Bayern created more chances in the second half, which ultimately led to goals.


Robben moves centrally

I must highlight that Robben also completed his defensive duties exceptionally well, as did Ribery – throughout the tournament both men have prevented overloads and kept opposing fullbacks from having an impact on matches.

The half-time change allowed Robben to have a larger influence on the match going forward. The Dutch winger who was already drifting centrally throughout the first half, began to make diagonal runs behind the Dortmund defence or into the channels.


Bayern’s goal started with Mandzukic chesting the ball to Robben. The Dutch striker played a pass to Ribery, made a run behind Subotic and Bender, and received a pass from the French winger, which allowed him to square the ball to Mandzukic. Robben’s second chance in the first half was similar – the only difference was Robben combined with Muller and he completed the pass to Mandzukic.

Robben nearly gave Bayern the lead, as Muller’s powerful run allowed him to latch onto a loose ball and round Weidenfeller, but Subotic cleared his pass that was squared for Robben.

The Dutch winger became provider, as he played a lovely through ball for Muller in a deeper position, but the German attacker was unable to get his shot off. Robben was Bayern’s key man going forward, and it was fitting that he got the winner with minutes to go.

Ribery held up David Alaba’s simple longball from a free kick, and back heeled it to Robben, who made a surging run from midfield – Robben skipped past challenges from Subotic and Hummels and slid the ball past Weidenfeller. Dortmund didn’t comfortably deal with Dante’s long ball in the first half, and Weidenfeller made a fortunate save to deny Robben – this time Robben kept his composure and haunted Dortmund for making the same mistake.


The third time was a charm for Bayern, as Heynckes’ men avenge their heartbreaking loss against Chelsea last season. Ironically they win the title in London, after losing 12 months ago to a London side at home.

Throughout this tournament, they’ve adapted to their opponents style of play, displaying their tactical flexibility and ability to cope without Kroos. Like he did at Madrid, Heynckes leaves Bayern a European champion – he’s created a side that was undoubtedly the best in Europe this season, and they’ll only get stronger under Guardiola’s wing.

Bayern improved in the second half as Dortmund tired – but Klopp’s men failing to take their chances, stem away from their high line, as well as coping with Robben was the difference maker on the night. For the second time this season in a cup competition, the Dutch winger haunts Dortmund with a moment of brilliance keeping the Bavarians on course for an historic double.

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Posted by on May 26, 2013 in Match Recaps


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Ilkay Gundogan: Borussia Dortmund’s Unsung Hero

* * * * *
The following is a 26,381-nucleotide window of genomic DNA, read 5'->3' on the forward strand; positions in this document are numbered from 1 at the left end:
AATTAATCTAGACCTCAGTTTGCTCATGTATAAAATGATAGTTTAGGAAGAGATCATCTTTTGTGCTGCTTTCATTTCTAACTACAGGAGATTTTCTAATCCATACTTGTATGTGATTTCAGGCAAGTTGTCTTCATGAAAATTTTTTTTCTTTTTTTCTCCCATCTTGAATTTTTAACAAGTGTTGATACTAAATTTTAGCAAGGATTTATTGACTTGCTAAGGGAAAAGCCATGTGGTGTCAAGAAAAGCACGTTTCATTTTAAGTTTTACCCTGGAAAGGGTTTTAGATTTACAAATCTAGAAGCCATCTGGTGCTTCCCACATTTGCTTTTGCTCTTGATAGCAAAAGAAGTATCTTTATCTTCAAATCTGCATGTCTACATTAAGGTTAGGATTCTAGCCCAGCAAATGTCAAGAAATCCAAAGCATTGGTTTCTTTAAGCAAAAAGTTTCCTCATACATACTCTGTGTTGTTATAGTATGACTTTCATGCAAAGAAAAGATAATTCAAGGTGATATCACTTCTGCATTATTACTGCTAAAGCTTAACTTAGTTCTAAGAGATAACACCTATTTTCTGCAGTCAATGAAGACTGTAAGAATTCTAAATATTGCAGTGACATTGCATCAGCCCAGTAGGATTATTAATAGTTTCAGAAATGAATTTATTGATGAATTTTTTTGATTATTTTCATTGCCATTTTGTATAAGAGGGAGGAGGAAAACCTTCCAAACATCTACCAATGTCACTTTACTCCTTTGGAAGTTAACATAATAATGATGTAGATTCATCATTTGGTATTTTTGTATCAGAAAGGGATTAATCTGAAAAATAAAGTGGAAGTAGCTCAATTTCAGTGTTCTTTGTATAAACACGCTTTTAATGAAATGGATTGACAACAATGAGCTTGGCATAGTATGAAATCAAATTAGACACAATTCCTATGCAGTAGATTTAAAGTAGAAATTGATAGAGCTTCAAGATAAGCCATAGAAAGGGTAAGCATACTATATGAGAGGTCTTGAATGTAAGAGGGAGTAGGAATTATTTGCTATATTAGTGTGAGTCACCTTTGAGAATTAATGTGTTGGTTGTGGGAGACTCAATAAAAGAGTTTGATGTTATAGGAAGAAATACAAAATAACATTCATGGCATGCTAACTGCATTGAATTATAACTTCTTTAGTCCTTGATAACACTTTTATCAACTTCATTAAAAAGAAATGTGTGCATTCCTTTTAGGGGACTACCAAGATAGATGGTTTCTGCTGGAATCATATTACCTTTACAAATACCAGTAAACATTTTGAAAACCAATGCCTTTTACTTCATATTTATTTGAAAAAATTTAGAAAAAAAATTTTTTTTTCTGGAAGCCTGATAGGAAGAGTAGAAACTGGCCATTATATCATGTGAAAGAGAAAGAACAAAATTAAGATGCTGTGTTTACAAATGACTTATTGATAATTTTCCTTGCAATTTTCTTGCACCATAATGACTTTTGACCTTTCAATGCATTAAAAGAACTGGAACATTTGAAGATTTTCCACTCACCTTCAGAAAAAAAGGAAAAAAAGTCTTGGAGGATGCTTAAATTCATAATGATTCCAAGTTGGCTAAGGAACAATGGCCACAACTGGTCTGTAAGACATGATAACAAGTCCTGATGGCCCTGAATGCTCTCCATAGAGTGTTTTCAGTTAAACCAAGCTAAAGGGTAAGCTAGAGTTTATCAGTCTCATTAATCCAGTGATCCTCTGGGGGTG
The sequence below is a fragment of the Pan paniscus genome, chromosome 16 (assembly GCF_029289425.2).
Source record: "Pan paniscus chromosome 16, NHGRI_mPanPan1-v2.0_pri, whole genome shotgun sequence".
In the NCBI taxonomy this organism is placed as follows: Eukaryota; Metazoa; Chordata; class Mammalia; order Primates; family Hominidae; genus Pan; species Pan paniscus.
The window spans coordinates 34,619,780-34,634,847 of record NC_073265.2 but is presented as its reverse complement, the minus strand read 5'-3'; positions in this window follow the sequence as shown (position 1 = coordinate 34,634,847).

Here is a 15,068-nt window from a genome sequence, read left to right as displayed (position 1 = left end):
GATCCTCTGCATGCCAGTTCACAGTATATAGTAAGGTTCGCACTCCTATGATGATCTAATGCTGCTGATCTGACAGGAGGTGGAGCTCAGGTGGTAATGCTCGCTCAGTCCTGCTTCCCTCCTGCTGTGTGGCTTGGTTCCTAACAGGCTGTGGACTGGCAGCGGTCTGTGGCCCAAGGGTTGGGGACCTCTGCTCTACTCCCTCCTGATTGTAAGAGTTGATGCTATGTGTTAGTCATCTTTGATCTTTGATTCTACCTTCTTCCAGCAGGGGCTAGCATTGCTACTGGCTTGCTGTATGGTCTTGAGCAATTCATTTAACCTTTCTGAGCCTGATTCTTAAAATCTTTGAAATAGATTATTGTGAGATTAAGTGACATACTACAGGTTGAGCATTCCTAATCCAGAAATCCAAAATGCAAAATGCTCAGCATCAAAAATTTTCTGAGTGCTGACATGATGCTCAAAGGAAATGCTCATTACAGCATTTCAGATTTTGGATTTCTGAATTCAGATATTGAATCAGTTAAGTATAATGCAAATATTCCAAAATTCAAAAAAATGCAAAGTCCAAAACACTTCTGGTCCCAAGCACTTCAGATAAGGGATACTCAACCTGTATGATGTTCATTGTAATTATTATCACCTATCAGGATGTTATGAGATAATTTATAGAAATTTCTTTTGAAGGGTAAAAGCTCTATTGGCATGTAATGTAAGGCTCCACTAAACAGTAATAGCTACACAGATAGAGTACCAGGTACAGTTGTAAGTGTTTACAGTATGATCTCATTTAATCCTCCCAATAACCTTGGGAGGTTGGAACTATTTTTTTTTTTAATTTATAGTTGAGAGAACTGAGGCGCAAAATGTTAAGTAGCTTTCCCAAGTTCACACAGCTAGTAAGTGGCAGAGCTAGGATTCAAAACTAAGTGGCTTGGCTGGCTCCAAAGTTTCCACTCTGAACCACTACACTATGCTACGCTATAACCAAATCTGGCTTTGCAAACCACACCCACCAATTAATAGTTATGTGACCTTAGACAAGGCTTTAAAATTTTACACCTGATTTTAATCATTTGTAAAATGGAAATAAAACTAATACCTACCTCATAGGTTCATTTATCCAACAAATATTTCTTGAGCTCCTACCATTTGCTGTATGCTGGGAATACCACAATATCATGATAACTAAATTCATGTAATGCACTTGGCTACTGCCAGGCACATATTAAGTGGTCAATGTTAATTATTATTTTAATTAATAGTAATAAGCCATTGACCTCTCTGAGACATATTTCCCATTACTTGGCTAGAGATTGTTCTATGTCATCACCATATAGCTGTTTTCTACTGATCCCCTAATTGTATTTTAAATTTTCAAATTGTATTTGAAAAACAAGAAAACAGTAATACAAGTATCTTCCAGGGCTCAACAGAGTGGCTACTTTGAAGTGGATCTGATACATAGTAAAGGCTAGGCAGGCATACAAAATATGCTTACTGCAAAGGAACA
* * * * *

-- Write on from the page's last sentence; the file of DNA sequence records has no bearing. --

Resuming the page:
Courtesy: Michael Kranewitter

Borussia Dortmund and Bayern Munich has set up the first all-German Champions League final. The newly crowned Bundesliga champions enter the match as heavy favourites, but it would be irrational to count out Dortmund. The two sides have met 10 times over the past three seasons – the pattern of these matches have been similar, Bayern dominates possession, while Dortmund rely on quick transitions on the counter-attack.

Bayern has won two of the four meetings this season, while both league encounters ended in draws. Heynckes’ summer signings in Dante, Mario Mandzukic and Javi Martinez have seen Bayern evolve tactically, allowing them to nullify the strengths Dortmund executed against the Bavarians in the past. As a unit their pressing is exceptional – Martinez has improved Bayern’s superiority in midfield, as they now possess strength and superb ball retention – at the back Dante has been a massive improvement, as Bayern was susceptible to counter-attacks in the past. Dortmund has yet to defeat Jupp Heynckes’ men this season and without Mario Gotze available they face a daunting task.

Like several young footballers, 22-year-old Ilkay Gündoğan has many dreams. Playing abroad, preferably in England or Spain, along with his inclusion into the German first team ahead of the World Cup is what the German international is working towards in the near future. Gündoğan has seen one dream come true as he’ll feature in the Champions League finals at Wembley – he also received the opponent he desired. “I hope to lock horns with Bayern Munich in the final,” Gündoğan said ahead of their quarter-final tie against Malaga.

Marco Reus, Gotze and prolific striker Robert Lewandowski have all shared the spotlight in Dortmund’s fantastic European run – yet Gündoğan has been their unsung hero. The German midfielder has developed into one of world footballs top midfielders since his €4.5m move from Nurnberg in the 2011/2012 season – as he replaced the Bundesliga player of the year Nuri Sahin. Prior to his arrival, Klopp shared his insights on Gündoğan.

“He has a fantastic attitude and is very clever and keen to learn,” Klopp said.

“Ilkay has an excellent passing game and is overall a very high quality player who fits perfectly into our system.”

Despite not having an impressive start to life at Dortmund, Gündoğan found his feet midway through the season as Dortmund won a domestic double – the German also became a regular in Klopp’s starting lineup.